In fact most drawings appeared to have sold quite well but one has to stress that estimates were ridiculously low. A 1904 ink drawing showing a seated dishevelled bearded man fetched 2,7 million francs (US $ 490,000), a coloured portrait of Dora Maar crowned with flowers went for 4,7 million francs (US $ 854,000) against a top pre-sale estimate of 1,8 million, a pencil drawing showing a bather skipping a rope went for 4,4 million francs (US $ 800,000) against a ridiculous estimate of 500,000 francs, a pencilled portrait of a pensive Dora Maar was bought
3 million francs (US $ 545,000) by Zurich and Berlin dealer Bernt Schultz while “Dora Maar asleep” fetched 3,8 million francs
($ 690,000) (also to Schultz). The highest bid was for “Dora Maar with dishevelled hair” which went for 5 million francs (US $ 909,000) to Berggruen.

Strangely enough, “Dora Maar and an antique figure”, a drawing showing Dora Maar entering a room where stands an authoritarian, charismatic demigod looking downwards to impose his power, only fetched 1.6 million francs (US $ 290,900) despite its historical importance. In fact, this drawing summed up the relationship between the young photographer and the then 55-year-old master, she being submitted to him during the next eight years. This drawing was produced on August 1st 1936 a few days after Dora had become Picasso's mistress.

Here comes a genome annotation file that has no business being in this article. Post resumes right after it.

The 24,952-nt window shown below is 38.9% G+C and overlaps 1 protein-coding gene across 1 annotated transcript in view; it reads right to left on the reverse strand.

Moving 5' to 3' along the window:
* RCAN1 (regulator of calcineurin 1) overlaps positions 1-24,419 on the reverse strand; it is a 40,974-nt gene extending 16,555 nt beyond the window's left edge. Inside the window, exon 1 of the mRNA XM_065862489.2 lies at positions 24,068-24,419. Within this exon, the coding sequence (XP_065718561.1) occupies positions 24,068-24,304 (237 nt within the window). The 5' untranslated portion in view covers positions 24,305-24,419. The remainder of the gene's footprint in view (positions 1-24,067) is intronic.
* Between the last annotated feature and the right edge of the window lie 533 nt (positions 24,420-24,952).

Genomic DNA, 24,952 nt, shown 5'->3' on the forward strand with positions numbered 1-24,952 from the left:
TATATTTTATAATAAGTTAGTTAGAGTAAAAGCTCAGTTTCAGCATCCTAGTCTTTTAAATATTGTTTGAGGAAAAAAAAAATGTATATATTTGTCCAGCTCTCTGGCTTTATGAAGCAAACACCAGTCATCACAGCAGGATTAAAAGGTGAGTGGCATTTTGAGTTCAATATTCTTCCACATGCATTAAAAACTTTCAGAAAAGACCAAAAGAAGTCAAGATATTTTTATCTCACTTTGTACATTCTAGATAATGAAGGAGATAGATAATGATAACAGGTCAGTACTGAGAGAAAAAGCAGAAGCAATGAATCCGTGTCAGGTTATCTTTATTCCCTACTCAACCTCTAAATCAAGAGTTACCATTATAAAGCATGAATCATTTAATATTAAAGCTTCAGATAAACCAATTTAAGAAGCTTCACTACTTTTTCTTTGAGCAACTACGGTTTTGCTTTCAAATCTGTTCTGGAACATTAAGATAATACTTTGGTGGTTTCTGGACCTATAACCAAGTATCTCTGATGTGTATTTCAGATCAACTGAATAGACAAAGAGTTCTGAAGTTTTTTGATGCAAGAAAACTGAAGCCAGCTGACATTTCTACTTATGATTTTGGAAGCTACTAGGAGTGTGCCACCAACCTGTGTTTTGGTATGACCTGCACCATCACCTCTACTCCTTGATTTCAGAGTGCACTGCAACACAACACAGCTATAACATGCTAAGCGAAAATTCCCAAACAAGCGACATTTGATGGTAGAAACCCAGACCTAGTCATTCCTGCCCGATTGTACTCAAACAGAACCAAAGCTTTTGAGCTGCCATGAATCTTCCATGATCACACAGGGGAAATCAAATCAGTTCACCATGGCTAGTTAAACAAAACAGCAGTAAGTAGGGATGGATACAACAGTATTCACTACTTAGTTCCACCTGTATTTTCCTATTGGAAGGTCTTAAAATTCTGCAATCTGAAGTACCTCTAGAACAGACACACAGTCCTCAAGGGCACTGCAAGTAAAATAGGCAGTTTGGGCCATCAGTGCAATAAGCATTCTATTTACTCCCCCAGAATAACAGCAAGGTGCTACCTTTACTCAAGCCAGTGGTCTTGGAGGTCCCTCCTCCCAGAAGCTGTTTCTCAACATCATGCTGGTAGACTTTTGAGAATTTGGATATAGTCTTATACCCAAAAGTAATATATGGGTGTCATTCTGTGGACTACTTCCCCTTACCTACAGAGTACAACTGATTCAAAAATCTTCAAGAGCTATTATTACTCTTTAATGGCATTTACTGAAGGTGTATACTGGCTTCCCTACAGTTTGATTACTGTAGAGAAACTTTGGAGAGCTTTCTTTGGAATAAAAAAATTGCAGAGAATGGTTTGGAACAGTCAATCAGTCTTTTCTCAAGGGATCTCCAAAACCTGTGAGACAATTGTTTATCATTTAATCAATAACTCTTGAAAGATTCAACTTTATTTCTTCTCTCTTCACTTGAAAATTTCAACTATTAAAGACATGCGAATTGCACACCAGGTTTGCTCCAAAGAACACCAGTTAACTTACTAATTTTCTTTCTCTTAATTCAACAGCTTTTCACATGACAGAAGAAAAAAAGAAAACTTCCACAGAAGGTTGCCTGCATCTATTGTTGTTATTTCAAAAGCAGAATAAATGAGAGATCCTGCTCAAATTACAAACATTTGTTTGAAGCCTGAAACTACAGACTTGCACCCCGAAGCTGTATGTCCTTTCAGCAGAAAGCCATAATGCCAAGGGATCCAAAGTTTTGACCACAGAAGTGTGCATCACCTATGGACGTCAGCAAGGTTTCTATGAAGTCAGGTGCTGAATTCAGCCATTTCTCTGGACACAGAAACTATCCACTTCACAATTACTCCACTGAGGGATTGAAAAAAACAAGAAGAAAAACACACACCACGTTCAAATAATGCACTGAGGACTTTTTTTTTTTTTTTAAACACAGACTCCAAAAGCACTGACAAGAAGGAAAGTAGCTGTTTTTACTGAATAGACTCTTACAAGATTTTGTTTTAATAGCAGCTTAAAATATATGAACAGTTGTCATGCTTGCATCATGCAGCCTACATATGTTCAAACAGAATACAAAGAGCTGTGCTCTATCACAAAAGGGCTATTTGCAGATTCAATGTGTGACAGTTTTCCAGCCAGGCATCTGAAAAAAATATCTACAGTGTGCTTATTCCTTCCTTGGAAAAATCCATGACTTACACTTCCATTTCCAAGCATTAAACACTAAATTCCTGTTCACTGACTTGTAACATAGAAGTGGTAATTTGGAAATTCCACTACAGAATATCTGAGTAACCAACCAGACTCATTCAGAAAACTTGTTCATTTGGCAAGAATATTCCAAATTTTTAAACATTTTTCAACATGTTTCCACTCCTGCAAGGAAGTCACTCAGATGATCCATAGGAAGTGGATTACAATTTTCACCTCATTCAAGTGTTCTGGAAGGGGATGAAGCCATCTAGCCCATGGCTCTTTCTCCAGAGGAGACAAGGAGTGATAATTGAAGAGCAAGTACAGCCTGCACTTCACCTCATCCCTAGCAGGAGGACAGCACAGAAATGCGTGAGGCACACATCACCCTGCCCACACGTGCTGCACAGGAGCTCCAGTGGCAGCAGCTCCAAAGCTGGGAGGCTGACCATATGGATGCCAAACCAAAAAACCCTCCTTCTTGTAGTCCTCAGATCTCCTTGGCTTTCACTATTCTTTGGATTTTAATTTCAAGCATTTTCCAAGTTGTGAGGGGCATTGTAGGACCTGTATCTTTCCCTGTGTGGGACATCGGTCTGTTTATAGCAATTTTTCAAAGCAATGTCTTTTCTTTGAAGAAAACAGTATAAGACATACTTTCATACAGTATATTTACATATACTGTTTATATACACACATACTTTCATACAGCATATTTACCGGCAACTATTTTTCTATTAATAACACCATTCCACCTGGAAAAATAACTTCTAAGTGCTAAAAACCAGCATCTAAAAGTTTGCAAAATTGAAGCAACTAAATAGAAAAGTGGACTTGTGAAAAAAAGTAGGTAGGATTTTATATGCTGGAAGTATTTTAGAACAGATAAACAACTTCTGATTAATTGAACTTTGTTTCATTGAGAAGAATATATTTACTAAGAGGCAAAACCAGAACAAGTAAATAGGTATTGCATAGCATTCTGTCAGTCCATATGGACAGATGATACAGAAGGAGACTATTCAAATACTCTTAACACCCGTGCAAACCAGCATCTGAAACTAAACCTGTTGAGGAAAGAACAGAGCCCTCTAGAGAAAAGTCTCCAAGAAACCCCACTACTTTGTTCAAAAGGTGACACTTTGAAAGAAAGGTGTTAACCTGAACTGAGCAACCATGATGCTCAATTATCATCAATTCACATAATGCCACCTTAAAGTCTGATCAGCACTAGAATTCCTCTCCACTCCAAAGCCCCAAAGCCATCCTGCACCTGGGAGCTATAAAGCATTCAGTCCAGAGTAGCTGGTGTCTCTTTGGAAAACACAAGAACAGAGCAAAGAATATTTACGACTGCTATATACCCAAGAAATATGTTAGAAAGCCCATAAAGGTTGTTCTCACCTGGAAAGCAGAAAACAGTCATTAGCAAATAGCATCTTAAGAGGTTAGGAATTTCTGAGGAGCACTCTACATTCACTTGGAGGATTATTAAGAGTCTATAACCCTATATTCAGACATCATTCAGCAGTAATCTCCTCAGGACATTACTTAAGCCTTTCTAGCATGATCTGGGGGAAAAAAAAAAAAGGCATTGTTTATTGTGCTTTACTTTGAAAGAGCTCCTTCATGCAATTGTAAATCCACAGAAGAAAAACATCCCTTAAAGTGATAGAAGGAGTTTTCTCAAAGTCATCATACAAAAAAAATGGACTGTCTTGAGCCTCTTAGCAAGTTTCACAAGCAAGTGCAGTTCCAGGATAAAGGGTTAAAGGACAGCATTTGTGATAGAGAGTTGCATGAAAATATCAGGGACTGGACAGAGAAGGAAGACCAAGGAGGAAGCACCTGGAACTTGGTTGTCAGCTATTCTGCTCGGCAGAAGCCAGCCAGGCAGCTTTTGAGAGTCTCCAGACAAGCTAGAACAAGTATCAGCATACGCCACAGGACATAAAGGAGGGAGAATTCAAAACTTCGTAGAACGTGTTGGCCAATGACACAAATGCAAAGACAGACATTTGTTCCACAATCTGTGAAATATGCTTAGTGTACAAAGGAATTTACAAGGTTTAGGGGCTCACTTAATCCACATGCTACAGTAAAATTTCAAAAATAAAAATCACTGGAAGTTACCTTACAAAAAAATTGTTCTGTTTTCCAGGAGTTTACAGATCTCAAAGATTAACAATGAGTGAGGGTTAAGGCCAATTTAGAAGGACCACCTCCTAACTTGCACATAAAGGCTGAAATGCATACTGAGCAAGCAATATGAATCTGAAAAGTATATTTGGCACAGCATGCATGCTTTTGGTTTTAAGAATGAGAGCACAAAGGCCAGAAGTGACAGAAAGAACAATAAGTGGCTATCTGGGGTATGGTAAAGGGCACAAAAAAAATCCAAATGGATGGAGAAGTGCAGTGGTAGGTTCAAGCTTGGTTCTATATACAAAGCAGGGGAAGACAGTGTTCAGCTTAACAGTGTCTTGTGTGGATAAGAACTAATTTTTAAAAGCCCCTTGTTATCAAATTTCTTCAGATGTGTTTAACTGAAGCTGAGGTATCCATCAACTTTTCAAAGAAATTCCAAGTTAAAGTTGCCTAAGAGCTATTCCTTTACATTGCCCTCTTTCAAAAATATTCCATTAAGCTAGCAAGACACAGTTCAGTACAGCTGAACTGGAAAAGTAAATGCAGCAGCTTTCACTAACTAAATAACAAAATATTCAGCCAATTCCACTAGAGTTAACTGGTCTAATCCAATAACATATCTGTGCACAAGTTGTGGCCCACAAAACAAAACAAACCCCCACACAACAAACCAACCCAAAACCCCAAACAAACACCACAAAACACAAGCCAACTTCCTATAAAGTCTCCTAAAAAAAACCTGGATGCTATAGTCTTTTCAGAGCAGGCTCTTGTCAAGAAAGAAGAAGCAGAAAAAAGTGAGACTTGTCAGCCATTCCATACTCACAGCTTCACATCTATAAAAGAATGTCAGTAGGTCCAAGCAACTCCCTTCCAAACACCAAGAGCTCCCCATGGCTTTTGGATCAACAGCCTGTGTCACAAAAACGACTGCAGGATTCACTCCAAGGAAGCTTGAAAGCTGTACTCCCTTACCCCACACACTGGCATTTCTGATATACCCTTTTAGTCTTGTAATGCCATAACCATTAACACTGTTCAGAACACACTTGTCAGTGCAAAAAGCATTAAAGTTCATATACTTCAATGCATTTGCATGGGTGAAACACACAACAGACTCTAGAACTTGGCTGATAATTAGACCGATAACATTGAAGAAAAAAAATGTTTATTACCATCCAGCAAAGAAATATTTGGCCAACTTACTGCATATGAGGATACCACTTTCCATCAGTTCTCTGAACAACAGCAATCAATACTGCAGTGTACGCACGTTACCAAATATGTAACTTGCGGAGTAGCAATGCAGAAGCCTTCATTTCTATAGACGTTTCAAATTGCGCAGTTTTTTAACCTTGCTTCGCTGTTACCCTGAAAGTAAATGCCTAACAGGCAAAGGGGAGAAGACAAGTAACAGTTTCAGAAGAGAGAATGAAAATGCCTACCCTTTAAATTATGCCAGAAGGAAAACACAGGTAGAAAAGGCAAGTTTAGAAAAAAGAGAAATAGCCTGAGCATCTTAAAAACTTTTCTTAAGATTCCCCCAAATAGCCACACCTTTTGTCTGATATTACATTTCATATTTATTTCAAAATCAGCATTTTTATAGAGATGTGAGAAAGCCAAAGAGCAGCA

A new York dealer said before the sale he hoped for much “electricity” but showed much disappointment three hours after. “ This sale is disastrous because there were no French buyers. This shows that Paris will never challenge New York”, he added ironically.

During the past 50 years the press and all other media had never covered a sale in such a glamorous way. Still the event was considered as a flop by Paris dealer Daniel Malingue who said most paintings were sold under their real value.
The two important pieces which were given to the State just before the sale, the portrait of Max Jacob and “Dora Maar with the Minotaur” would probably have fetched high prices and their absence was prejudicial to the French auctioneers, PIASA and Mathias who conducted the sale.

Until a few months ago French officials thought that the collection of Dora Maar who died without any descent would go to the State but executors entrusted two genealogists to find possible heirs. Eventually they found two distant cousins, one aged 90, a parent of Dora's mother in the Touraine region, and the other aged 93, from the family of her father, in Croatia.
The heirs will receive 40% of the net proceeds of the sale after a deduction of death duties and a cut of 30% of this share due to go to the genealogists. In addition, the heirs of Picasso are entitled to a 3% share as part of vested interests regarding all artists who have died less than 70 years ago.